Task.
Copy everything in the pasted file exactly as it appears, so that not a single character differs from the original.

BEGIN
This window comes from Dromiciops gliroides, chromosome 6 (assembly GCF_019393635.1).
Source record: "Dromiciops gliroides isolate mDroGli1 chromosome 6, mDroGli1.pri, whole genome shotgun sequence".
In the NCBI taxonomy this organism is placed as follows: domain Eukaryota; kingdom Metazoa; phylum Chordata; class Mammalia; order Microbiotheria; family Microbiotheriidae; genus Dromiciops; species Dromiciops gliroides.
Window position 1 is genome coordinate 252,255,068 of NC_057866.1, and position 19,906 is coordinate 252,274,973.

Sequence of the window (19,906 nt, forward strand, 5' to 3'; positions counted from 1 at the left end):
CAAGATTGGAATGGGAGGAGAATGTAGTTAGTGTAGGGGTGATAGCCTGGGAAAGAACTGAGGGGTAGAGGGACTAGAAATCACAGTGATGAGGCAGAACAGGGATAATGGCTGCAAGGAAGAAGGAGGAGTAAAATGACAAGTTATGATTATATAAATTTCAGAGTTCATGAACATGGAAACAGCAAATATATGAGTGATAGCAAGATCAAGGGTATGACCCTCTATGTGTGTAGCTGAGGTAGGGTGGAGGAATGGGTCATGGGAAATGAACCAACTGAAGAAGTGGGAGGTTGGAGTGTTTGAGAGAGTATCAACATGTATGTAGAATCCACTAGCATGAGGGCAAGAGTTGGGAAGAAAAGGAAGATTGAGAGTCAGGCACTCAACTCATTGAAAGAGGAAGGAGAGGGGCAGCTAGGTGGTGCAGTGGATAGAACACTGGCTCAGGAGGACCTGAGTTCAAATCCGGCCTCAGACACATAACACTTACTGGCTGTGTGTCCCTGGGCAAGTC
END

This window comes from Dromiciops gliroides, chromosome 6 (assembly GCF_019393635.1).
Source record: "Dromiciops gliroides isolate mDroGli1 chromosome 6, mDroGli1.pri, whole genome shotgun sequence".
In the NCBI taxonomy this organism is placed as follows: domain Eukaryota; kingdom Metazoa; phylum Chordata; class Mammalia; order Microbiotheria; family Microbiotheriidae; genus Dromiciops; species Dromiciops gliroides.
Window position 1 is genome coordinate 252,255,068 of NC_057866.1, and position 19,906 is coordinate 252,274,973.

Sequence of the window (19,906 nt, forward strand, 5' to 3'; positions counted from 1 at the left end):
CAAGATTGGAATGGGAGGAGAATGTAGTTAGTGTAGGGGTGATAGCCTGGGAAAGAACTGAGGGGTAGAGGGACTAGAAATCACAGTGATGAGGCAGAACAGGGATAATGGCTGCAAGGAAGAAGGAGGAGTAAAATGACAAGTTATGATTATATAAATTTCAGAGTTCATGAACATGGAAACAGCAAATATATGAGTGATAGCAAGATCAAGGGTATGACCCTCTATGTGTGTAGCTGAGGTAGGGTGGAGGAATGGGTCATGGGAAATGAACCAACTGAAGAAGTGGGAGGTTGGAGTGTTTGAGAGAGTATCAACATGTATGTAGAATCCACTAGCATGAGGGCAAGAGTTGGGAAGAAAAGGAAGATTGAGAGTCAGGCACTCAACTCATTGAAAGAGGAAGGAGAGGGGCAGCTAGGTGGTGCAGTGGATAGAACACTGGCTCAGGAGGACCTGAGTTCAAATCCGGCCTCAGACACATAACACTTACTGGCTGTGTGTCCCTGGGCAAGTC